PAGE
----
The Swiss agricultural and climate policy- making sector has set itself the target of reducing agricultural greenhouse gas emissions by at least one-third by 2050 compared to 1990’s figures. This target can be achieved via technical measures on the production side and/or by reorganising agricultural structures (area percentages, animal populations). Animal husbandry is responsible for approx. 85 % of agricultural greenhouse gas emissions. Accordingly, the potentials of reduction measures in the animal husbandry sector were investigated, based on the models and methods of the National Greenhouse Gas Inventory. Technical measures on the production side are characterised by fairly low reduction performances and/or by tradeoffs with other enviromental impacts, as well as by technical problems with implementation. The agricultural-sector target is therefore unlikely to be achievable with measures of this sort alone. By contrast, a reorganisation of agricultural structures accompanied by a shift to an increasingly plant-based diet harbours great potential, and presents itself as a promising approach.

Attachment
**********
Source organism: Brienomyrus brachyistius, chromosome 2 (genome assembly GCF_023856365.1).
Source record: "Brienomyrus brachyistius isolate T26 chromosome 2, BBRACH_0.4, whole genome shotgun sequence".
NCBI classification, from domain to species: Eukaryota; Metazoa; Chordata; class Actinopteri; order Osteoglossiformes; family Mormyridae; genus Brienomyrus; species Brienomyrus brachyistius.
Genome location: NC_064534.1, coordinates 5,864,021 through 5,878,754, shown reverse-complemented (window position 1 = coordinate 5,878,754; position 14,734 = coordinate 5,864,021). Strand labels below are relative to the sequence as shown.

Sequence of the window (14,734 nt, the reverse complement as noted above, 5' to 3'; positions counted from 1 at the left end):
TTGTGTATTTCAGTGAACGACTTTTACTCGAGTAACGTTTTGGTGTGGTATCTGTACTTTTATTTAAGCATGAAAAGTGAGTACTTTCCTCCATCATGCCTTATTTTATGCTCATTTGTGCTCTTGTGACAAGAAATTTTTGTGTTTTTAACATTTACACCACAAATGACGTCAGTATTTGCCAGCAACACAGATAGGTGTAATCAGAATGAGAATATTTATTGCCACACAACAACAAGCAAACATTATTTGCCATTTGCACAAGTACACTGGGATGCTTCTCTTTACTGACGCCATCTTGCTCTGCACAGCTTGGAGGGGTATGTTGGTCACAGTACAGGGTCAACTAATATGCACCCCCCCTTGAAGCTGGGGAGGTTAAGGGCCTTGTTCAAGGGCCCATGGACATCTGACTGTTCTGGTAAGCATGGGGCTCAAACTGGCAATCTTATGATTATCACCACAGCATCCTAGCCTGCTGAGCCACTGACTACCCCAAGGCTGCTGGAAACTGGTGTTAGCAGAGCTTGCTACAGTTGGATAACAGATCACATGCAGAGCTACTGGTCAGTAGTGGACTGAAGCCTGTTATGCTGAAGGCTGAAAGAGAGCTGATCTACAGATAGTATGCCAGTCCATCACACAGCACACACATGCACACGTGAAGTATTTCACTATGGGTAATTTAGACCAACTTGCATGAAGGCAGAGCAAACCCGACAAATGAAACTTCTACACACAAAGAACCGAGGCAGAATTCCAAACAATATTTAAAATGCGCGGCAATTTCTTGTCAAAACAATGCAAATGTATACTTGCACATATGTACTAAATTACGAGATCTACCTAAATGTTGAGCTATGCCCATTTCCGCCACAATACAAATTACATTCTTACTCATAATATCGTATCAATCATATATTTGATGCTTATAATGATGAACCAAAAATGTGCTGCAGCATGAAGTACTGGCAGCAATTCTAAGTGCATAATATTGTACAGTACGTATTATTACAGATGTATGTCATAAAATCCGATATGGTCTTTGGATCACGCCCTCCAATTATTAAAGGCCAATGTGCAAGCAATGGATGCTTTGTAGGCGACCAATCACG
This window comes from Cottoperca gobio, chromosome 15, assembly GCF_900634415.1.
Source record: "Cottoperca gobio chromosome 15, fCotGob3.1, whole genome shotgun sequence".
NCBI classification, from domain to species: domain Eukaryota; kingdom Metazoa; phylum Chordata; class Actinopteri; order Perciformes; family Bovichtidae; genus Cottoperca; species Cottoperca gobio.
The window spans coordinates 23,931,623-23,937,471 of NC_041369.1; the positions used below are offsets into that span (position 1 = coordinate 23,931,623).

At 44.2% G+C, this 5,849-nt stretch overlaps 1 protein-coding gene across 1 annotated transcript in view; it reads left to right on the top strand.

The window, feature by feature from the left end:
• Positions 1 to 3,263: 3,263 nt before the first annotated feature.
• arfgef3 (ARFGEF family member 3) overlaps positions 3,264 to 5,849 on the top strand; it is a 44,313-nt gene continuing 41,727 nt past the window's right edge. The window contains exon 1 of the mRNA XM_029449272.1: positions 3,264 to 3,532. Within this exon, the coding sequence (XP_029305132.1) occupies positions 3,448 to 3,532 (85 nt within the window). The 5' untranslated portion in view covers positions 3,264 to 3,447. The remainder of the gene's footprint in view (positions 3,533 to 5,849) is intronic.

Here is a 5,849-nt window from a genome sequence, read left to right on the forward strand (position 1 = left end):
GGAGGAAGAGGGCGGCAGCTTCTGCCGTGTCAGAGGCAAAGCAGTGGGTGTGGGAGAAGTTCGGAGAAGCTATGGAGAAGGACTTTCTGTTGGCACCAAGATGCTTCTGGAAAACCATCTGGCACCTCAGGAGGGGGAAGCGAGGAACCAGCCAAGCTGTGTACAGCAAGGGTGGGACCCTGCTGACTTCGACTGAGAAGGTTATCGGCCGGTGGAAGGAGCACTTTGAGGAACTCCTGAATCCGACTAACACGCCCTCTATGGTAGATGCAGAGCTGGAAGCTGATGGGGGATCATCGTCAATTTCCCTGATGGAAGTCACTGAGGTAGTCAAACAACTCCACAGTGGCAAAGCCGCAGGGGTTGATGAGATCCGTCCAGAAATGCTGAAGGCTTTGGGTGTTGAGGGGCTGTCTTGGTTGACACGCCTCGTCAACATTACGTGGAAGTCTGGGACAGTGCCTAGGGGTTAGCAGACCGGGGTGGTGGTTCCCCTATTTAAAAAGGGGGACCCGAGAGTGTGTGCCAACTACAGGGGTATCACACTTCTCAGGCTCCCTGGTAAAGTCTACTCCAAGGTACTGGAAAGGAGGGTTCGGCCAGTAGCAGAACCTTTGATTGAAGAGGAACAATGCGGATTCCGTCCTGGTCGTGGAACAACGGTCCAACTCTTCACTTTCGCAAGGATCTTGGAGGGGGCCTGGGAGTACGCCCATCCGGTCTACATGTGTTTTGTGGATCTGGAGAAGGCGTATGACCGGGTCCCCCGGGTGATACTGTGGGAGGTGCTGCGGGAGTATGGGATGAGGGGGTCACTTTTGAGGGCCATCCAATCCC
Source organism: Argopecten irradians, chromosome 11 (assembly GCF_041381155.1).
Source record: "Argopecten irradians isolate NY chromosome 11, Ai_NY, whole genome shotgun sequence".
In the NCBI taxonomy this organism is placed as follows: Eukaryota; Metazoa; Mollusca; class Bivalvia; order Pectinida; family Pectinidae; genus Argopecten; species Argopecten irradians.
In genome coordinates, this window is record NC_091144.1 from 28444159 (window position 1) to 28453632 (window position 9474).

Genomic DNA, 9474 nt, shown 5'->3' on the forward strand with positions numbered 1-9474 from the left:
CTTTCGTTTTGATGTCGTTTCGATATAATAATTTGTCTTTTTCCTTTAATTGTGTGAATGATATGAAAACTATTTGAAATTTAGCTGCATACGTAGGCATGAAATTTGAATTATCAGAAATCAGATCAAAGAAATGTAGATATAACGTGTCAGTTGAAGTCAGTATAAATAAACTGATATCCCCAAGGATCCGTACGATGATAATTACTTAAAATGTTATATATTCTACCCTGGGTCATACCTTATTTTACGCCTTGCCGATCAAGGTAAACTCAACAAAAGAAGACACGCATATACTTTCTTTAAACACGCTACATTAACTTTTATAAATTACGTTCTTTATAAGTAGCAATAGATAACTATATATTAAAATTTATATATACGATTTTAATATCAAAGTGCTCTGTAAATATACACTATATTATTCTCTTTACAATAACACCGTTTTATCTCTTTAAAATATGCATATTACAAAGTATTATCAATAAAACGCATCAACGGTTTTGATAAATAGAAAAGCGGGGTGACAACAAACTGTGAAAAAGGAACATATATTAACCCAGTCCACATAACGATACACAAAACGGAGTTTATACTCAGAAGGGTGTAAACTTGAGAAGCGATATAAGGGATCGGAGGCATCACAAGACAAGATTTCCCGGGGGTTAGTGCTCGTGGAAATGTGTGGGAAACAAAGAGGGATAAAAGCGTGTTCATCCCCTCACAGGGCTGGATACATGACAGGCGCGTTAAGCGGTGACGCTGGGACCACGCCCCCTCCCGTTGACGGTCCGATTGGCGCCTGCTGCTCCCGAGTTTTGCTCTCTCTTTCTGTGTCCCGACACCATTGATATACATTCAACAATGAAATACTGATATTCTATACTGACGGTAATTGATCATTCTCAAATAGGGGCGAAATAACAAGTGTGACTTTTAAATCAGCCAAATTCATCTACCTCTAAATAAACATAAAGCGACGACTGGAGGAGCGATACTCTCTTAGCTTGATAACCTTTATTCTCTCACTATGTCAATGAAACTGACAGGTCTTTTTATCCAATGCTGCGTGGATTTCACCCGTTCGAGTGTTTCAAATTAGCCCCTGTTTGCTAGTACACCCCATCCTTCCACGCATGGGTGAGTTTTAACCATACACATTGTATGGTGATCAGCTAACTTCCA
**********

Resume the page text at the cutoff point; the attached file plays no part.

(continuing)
Symbiotic nitrogen fixation by bacteria in the soil coexisting with legumes leads to reduced fertiliser requirement. It is not easy to measure this variable on farms, however. Now researchers from Agroscope have developed a method for estimating nitrogen input via symbiotic fixation at farm level.
With increasing global and regional temperatures, even in Switzerland the growing season has lengthened considerably. Using data from the Federal Office of Meteorology and Climatology, Agroscope has traced the development of the growing season since the start of the previous century.
The phosphate mineral reserves required for fertiliser production could be exhausted on a global scale in just a few decades. This study presents a method for recycling a Swiss industrial by-product into a phosphate fertiliser.